BARF feeding, therefore, means the consumption of a dog’s diet in its raw form. It involves the preparation of food, either homemade or commercially produced, that aims to resemble what dogs used to eat before becoming our adorable companions in ancient times.

Biologists, geneticists, and veterinarians argue that genetically, dogs are still coded for the dietary habits and nutritional components from the early days of domestication, thousands of years ago. Their teeth, saliva and stomach acid composition and quantity, stomach, and digestive tract still function healthily according to the diet of that time.

The Purpose of BARF feeding

The primary goal of the BARF (Biologically Appropriate Raw Food) diet is to provide dogs with a balanced and diverse range of raw foods, including organic meats and bones, a variety of vegetable and fruit mixes, along with other probiotics and antioxidants.

This is considered successful when the diet closely resembles the natural prey that nourished our pets throughout their evolution.

BARF feedingImportant differences between the BARF diet and diets composed of various leftovers or commercial dog foods include the presence of live enzymes in the former, as they are not destroyed by cooking, drying, or heat treatment. Raw nutrients in BARF, such as vitamins, minerals, and amino acids, remain in their original state, which cannot be said for commercially produced diets with mass production processes. However, the presence of these natural elements serves the well-being of dogs, improving digestion, strengthening their immune system, supporting metabolic processes, and aiding in the reconstruction of cellular mechanisms. Consequently, a raw diet supplemented with live enzymes can extend the life of our beloved pets.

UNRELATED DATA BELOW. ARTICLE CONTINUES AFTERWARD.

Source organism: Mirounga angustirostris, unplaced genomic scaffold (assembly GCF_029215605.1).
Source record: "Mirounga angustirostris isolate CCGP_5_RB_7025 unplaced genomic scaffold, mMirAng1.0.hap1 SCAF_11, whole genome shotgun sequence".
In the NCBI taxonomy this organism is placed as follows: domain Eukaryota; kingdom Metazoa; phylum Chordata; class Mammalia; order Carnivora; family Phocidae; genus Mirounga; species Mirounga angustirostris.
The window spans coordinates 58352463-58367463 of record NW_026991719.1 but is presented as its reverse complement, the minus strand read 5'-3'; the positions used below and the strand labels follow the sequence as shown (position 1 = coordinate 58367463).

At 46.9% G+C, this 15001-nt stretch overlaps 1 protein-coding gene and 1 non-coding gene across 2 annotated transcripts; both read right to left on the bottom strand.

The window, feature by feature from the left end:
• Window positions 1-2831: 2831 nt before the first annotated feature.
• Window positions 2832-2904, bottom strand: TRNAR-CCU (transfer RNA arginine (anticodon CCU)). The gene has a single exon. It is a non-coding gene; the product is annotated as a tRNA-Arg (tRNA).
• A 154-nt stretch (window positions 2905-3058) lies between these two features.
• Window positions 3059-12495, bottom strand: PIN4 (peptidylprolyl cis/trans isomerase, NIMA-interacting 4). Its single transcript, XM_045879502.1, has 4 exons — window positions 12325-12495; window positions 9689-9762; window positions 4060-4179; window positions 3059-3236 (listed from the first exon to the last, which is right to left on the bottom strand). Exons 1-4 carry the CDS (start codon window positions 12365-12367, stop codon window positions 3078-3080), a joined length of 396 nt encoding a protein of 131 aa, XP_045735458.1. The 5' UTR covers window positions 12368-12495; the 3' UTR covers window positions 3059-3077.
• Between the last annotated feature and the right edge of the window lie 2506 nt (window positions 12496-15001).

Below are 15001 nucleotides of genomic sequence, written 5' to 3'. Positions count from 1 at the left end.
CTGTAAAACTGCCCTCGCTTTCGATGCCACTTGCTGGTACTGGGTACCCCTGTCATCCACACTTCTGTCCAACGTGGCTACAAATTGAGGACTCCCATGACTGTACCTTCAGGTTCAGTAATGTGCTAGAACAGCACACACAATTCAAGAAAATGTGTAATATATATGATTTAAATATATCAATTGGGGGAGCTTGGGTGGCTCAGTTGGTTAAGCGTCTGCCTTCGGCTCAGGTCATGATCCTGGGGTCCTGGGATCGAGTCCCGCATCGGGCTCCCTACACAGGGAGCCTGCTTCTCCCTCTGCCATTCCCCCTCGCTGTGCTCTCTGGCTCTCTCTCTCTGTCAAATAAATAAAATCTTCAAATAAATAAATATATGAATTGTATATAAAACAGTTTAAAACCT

Advantages of BARF Feeding

Experiences with the introduction of the BARF diet are shared among dog owners on mailing lists and forums, and interested individuals gain insights into these experiences.

The most common changes reported include:

  • The dog no longer has a “doggy smell.”
  • Chewing and tearing of bony, cartilaginous, larger meat pieces act as a natural toothbrush, strengthening jaw, neck, and shoulder muscles.
  • During chewing, the stomach prepares for digestion, producing digestive juices.
  • Firmer, less frequent stools.
  • Reduced veterinary costs.
  • Raw diet is cheaper than canned or dry food.
  • Balanced, more even development of puppies, without the rapid growth that stresses bones and joints.
  • Prevents the dog from gulping or choking on food. Slower eating is promoted when chewing is required.